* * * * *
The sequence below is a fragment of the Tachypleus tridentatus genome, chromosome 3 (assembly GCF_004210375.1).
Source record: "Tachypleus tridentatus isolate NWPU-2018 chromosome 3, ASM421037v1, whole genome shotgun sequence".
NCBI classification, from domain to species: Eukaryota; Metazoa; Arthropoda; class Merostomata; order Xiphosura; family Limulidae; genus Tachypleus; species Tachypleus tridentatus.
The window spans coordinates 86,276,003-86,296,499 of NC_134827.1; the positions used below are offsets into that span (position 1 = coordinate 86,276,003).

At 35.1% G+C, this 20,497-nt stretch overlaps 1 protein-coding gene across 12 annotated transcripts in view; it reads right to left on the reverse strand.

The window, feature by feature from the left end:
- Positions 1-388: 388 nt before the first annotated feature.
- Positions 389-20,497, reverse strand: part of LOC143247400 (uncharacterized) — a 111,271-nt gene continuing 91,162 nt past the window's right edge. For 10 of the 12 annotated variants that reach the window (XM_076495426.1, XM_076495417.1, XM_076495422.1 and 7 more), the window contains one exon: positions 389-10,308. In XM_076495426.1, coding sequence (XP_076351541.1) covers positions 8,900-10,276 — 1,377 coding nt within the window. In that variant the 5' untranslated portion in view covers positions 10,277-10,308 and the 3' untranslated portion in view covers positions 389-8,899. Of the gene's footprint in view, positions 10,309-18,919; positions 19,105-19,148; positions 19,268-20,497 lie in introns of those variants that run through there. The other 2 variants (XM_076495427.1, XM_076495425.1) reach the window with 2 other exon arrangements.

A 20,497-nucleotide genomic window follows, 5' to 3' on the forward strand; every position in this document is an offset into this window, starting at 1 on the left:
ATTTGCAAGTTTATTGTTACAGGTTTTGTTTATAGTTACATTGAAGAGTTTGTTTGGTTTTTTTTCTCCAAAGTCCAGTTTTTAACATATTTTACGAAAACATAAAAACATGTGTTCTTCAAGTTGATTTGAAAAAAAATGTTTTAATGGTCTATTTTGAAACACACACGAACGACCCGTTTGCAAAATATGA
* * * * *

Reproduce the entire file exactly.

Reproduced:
The sequence below is a fragment of the Tachypleus tridentatus genome, chromosome 3 (assembly GCF_004210375.1).
Source record: "Tachypleus tridentatus isolate NWPU-2018 chromosome 3, ASM421037v1, whole genome shotgun sequence".
NCBI classification, from domain to species: Eukaryota; Metazoa; Arthropoda; class Merostomata; order Xiphosura; family Limulidae; genus Tachypleus; species Tachypleus tridentatus.
The window spans coordinates 86,276,003-86,296,499 of NC_134827.1; the positions used below are offsets into that span (position 1 = coordinate 86,276,003).

At 35.1% G+C, this 20,497-nt stretch overlaps 1 protein-coding gene across 12 annotated transcripts in view; it reads right to left on the reverse strand.

The window, feature by feature from the left end:
- Positions 1-388: 388 nt before the first annotated feature.
- Positions 389-20,497, reverse strand: part of LOC143247400 (uncharacterized) — a 111,271-nt gene continuing 91,162 nt past the window's right edge. For 10 of the 12 annotated variants that reach the window (XM_076495426.1, XM_076495417.1, XM_076495422.1 and 7 more), the window contains one exon: positions 389-10,308. In XM_076495426.1, coding sequence (XP_076351541.1) covers positions 8,900-10,276 — 1,377 coding nt within the window. In that variant the 5' untranslated portion in view covers positions 10,277-10,308 and the 3' untranslated portion in view covers positions 389-8,899. Of the gene's footprint in view, positions 10,309-18,919; positions 19,105-19,148; positions 19,268-20,497 lie in introns of those variants that run through there. The other 2 variants (XM_076495427.1, XM_076495425.1) reach the window with 2 other exon arrangements.

A 20,497-nucleotide genomic window follows, 5' to 3' on the forward strand; every position in this document is an offset into this window, starting at 1 on the left:
ATTTGCAAGTTTATTGTTACAGGTTTTGTTTATAGTTACATTGAAGAGTTTGTTTGGTTTTTTTTCTCCAAAGTCCAGTTTTTAACATATTTTACGAAAACATAAAAACATGTGTTCTTCAAGTTGATTTGAAAAAAAATGTTTTAATGGTCTATTTTGAAACACACACGAACGACCCGTTTGCAAAATATGA